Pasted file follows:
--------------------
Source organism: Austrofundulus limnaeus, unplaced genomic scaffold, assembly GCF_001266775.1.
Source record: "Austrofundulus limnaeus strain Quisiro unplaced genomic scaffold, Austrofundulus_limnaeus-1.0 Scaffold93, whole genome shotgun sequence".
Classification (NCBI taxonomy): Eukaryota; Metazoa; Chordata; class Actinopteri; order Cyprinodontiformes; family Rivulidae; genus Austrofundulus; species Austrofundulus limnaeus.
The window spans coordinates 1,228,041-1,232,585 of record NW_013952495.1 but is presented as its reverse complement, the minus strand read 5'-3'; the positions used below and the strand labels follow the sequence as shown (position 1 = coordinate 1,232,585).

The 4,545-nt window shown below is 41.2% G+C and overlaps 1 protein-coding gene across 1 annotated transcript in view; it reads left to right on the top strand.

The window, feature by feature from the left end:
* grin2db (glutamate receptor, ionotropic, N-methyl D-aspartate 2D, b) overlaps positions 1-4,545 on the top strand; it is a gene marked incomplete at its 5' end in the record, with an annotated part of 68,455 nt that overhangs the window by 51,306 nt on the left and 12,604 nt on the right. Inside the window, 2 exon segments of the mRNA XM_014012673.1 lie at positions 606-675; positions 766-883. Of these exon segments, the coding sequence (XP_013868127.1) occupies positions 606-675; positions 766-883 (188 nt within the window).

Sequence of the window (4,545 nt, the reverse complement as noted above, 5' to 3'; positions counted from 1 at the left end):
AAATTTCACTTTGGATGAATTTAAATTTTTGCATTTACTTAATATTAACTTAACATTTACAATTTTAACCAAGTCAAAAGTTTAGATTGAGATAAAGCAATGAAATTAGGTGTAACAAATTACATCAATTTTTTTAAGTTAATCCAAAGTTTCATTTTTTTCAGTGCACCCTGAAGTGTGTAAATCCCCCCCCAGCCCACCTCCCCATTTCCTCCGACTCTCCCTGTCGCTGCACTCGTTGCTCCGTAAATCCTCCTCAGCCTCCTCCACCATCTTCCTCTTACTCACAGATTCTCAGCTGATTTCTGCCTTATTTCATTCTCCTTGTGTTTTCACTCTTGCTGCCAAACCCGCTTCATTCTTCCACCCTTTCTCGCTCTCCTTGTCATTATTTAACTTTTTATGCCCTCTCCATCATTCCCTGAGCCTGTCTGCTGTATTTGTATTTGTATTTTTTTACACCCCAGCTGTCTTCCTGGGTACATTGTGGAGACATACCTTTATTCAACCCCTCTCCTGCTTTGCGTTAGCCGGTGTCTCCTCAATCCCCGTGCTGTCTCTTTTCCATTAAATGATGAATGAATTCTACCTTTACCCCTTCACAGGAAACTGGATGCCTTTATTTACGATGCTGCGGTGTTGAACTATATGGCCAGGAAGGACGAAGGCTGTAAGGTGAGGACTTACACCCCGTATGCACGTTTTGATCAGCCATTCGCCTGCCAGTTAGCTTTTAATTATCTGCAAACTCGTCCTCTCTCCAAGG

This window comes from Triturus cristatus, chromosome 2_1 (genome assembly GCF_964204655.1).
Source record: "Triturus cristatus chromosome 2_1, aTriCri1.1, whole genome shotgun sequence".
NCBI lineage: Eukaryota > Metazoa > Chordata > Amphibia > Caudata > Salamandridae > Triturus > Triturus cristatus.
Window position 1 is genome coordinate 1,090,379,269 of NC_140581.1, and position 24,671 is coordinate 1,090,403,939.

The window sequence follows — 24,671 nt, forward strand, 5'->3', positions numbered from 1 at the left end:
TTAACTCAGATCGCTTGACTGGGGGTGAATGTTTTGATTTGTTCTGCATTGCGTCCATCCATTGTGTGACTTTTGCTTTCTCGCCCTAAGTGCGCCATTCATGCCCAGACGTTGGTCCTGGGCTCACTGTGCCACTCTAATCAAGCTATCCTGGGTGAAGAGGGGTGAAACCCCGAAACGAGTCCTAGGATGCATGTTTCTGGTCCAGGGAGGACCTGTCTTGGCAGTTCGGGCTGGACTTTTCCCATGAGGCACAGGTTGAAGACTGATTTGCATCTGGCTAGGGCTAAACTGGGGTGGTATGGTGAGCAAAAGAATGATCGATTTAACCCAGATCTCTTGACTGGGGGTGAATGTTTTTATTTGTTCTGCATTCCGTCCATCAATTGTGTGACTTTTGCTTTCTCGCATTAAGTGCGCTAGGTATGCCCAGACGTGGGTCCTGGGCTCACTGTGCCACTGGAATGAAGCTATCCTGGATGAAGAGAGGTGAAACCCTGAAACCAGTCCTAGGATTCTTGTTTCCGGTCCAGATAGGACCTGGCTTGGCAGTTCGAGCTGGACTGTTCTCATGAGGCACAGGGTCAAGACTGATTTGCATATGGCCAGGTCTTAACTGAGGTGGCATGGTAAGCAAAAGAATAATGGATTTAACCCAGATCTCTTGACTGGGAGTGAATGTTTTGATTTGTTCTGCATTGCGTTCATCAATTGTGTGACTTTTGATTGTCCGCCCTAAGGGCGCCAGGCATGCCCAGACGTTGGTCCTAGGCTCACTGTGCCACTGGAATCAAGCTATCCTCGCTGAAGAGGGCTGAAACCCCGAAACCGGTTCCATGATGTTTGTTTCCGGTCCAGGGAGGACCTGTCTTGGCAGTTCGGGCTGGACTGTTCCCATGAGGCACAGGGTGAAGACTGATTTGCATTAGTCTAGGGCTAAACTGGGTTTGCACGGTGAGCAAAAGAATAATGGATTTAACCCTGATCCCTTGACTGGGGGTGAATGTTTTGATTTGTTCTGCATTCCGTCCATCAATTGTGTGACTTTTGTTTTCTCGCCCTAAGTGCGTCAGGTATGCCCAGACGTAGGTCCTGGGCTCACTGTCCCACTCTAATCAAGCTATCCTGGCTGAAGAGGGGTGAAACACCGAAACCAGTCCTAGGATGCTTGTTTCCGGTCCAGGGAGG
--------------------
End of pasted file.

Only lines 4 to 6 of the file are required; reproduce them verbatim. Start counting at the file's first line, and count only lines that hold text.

The window spans coordinates 1,228,041-1,232,585 of record NW_013952495.1 but is presented as its reverse complement, the minus strand read 5'-3'; the positions used below and the strand labels follow the sequence as shown (position 1 = coordinate 1,232,585).

The 4,545-nt window shown below is 41.2% G+C and overlaps 1 protein-coding gene across 1 annotated transcript in view; it reads left to right on the top strand.

The window, feature by feature from the left end: